Guest More than 1 year ago
Although I liked CD as soon as I heard it, it took me several listens to get all the nuances of each track. The layered arrangements, the richness of the sound and the extreme polish all make this an incredible listening experience. Chris Lowe once said that each of their albums is a protest against the previous one and to that extent Fundamental sounds very different from Release. And for the better. What makes Fundamental an amazing album is the timeless lyrics of each track that are very much relevant today for those of us who are troubled by the whole Blair/Bush/Cheney brigade. PSB still does a wonderful job at portraying the world through their unique perspective, such as talking about immigration rights in "Indefinite Leave to Remain" or the anti-war tracks "S&G Show" and "Integral". Fundamental provides a welcome breath of fresh, intelligent air and a respite from a popular music culture with misogynistic, racist, sexist, homophobic lyrics. You may not agree with the message in the music, but it's still great music.
Guest More than 1 year ago
Fundamental is proof that Tenant and Lowe are still important artists in the world of Electronica and are able to create fresh exiting works. "I'm With Stupid" is definitely the best song on the disk but with the Blair and Bush slant on the song it probably won't get alot of airplay here in the US. The extra disk with Tenant and Elton John doing a song written for Dusty Springfield makes this a must for every PSB fan.
Guest More than 1 year ago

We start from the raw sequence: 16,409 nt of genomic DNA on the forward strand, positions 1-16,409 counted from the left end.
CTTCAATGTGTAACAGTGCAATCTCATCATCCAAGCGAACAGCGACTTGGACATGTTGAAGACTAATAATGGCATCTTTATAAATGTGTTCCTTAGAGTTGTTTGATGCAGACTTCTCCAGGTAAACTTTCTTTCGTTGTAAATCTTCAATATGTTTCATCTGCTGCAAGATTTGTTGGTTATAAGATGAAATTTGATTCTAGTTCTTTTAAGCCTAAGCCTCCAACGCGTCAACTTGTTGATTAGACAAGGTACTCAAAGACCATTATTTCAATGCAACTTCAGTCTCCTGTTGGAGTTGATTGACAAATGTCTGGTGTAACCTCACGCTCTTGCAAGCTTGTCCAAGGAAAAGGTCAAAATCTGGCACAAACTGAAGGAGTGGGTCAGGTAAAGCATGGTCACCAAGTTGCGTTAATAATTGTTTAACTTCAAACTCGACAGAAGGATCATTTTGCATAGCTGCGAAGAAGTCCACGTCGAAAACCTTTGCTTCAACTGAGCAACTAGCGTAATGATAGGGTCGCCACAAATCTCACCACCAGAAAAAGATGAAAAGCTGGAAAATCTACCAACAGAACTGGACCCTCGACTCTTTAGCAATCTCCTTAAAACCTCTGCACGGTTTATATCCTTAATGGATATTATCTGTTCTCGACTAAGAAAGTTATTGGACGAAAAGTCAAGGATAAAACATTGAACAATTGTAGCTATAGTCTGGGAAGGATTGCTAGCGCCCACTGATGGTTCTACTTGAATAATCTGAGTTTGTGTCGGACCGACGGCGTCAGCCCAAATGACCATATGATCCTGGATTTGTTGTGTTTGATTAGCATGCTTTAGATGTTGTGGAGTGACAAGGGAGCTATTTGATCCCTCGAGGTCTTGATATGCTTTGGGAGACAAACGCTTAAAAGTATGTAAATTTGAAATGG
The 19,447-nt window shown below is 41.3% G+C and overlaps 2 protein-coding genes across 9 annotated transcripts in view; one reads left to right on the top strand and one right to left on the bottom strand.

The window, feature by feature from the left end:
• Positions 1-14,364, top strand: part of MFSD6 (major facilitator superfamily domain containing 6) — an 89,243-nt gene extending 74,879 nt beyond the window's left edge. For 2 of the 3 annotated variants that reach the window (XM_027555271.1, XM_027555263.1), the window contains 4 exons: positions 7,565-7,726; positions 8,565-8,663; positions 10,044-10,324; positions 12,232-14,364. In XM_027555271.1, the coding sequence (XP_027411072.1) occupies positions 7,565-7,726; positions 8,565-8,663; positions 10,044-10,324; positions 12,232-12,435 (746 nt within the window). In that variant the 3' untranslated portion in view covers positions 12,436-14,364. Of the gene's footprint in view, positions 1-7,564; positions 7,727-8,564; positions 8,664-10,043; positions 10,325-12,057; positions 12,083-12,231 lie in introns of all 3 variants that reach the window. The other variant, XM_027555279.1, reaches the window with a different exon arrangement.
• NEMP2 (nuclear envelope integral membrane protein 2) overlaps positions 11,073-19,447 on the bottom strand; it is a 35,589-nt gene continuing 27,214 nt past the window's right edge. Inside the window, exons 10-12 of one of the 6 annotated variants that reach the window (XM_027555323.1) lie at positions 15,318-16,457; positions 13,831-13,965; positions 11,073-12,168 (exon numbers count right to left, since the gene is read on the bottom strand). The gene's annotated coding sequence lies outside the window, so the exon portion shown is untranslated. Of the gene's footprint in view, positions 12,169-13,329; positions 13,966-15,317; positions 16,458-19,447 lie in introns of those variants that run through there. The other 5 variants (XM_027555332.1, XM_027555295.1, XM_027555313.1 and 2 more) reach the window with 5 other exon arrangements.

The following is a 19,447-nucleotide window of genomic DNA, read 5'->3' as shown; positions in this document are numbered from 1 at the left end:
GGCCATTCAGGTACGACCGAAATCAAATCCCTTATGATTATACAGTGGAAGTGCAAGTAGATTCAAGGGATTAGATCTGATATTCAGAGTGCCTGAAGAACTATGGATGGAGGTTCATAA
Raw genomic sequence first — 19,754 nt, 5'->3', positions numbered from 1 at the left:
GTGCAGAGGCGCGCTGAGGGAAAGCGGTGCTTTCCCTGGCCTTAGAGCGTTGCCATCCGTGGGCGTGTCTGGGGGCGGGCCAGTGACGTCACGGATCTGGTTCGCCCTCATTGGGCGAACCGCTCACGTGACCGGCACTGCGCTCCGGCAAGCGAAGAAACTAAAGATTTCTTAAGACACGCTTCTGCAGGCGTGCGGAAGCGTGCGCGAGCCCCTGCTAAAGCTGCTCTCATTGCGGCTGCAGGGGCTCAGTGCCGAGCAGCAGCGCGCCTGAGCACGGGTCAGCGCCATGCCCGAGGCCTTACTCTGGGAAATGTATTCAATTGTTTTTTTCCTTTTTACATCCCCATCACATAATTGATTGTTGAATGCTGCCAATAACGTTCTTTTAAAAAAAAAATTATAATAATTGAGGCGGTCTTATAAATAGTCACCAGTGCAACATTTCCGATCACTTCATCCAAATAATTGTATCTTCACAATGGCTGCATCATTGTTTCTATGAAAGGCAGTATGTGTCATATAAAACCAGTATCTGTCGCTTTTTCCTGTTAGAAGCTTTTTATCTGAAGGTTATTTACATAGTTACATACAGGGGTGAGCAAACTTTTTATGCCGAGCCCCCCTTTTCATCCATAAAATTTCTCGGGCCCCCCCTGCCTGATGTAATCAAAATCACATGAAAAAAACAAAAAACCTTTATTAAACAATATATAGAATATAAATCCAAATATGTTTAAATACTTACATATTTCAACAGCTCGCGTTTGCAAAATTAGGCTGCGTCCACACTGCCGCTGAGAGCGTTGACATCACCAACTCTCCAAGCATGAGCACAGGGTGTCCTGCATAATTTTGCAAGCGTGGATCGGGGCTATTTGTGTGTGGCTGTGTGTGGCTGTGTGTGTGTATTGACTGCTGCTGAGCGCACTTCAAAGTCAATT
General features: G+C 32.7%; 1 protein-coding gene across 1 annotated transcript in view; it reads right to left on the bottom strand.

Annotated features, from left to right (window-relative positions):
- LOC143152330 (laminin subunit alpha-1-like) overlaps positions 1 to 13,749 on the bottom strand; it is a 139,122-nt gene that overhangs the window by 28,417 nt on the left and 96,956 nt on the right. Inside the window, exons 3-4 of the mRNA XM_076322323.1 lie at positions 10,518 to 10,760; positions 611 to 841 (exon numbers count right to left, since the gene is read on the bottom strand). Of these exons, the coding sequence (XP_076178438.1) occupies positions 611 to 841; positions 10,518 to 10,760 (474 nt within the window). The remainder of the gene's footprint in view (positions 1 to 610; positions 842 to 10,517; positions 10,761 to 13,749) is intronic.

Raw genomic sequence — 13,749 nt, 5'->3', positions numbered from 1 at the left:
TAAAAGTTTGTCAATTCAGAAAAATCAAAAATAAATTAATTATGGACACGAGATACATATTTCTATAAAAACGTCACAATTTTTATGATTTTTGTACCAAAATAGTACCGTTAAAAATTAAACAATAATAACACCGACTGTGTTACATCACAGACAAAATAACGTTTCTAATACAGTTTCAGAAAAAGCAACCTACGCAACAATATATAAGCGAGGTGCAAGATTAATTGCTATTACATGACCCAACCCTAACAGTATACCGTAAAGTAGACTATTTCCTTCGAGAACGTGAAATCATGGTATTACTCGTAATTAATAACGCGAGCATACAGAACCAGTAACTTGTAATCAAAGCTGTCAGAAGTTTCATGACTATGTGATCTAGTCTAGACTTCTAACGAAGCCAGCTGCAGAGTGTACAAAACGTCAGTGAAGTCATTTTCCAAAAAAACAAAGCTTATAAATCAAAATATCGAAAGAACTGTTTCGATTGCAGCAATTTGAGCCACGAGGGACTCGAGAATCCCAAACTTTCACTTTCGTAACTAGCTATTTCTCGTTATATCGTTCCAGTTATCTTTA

I just had a chance to listen to an advance copy of the entire album (minus the bonus disc) and I must say this falls way, way short of all the hype it has gotten in the last few months. In fact, out of the entire PSB catalogue, this album ranks at the bottom. What really makes this disappointing is that the album had a very promising single in "I'm With Stupid". It turns out this is one of 2 songs that meets expectations. PSB & Trevor Horn strike out on this collaboration. Read below. Breaking it down from top to bottom: 1. Psychological: Not much at all to this track, just minimal techno with repetitive loops. Pure filler. Not even good enough to be a b-side. I give this a 2 out of 10 rating. Nuff said. 2. Sodom & Gomorrah Show: This is what I call a pretty decent track. Especially if you give it a chance a few times around. However it's a bad sign when you also hear recycled lyrics such as "where angels fear to tread...". A page right out of the Cure's book. This track is 5 out of 10. 3. I Made My Excuses And Left: This track is hard to listen all the way through. It starts off with a very long classical instrumental and then just plods along endlessly. I guess this is supposed to be artsy but it left me bored. This is very yesterday for PSB. 1 out of 10 here. 4. Minimal: This is much better, more upbeat. I had hope for the album at this point. 5 out of 10. 5. Numb: Another slow track, but this time the lyrics make you pay attention. A song about someone who's lived a long, hard life. This one will grow on you after a few listens. 6 out of 10. 6. God Willing: Pointless, brief filler instrumental. 1 out of 10. Page out of Depeche Mode playbook this time. Not in a good way either. 7. Luna Park: Ugh, I utterly hate this track. Yet another boring, plodding track that you almost certainly hit the skip button. Sample lyric: "a storm is coming soon, like dust on the moon". Very weak. This track makes a vague reference to war/nuclear disaster, to make it of some substance. Sorry, an important issue doesn't always make a good song idea. 8. I'm With Stupid: Now we're talking!!! The only bad thing about this song is that it makes you think, "what the hell happened to the rest of this album?!" Great instrumentation, great lyrics. 9 out of 10. 9. Casanova In Hell: In the tradition of Release, this is the comedy track. I kind of like this one, but it's a little on the bizarre side (lyrics about a rape fantasy and failure to get, uh, excited). Slow once again, but worth a listen. 6 out of 10. 10. Twentieth Century: I have a mixed reaction to this track. Pretty good tempo and groove, but devoid of lyrics. It just repeats many of the same lines over and over. Sort of like "The Samurai In Autumn" in that respect. Forgettable I must say, 3 out of 10. 11. Indefinite Leave To Remain: Here we go with the same old formula from Release once again. Yet another slowed down track heavy on guitar. I don't why, but it reminded me a little of "If Love Were All", just with a slow beat and guitar added. No "hey ho" at least. Bad, 2 out of 10. 12. Integral: This track is absolutely excellent! At least the album ends with this great track. Very relevant lyrics, and fantastic backing instrumental track. Once again I ask, why was this formula not applied to the entire album? 10 out of 10 without a doubt. It's very discouraging to me that bands I have always liked can't come up with a cohesive album that makes you listen over and over again anymore. It also is tiresome that all of these so-called reviewers at famous publications are always saying "best album ever", which I heard with "Release" and "Nightlife" before they came out. Then when the real experts, the fans, get hold of it, we realize it's just a rehash of previous efforts with some kind of twist. PSB would do themselves a favor if they would quit tr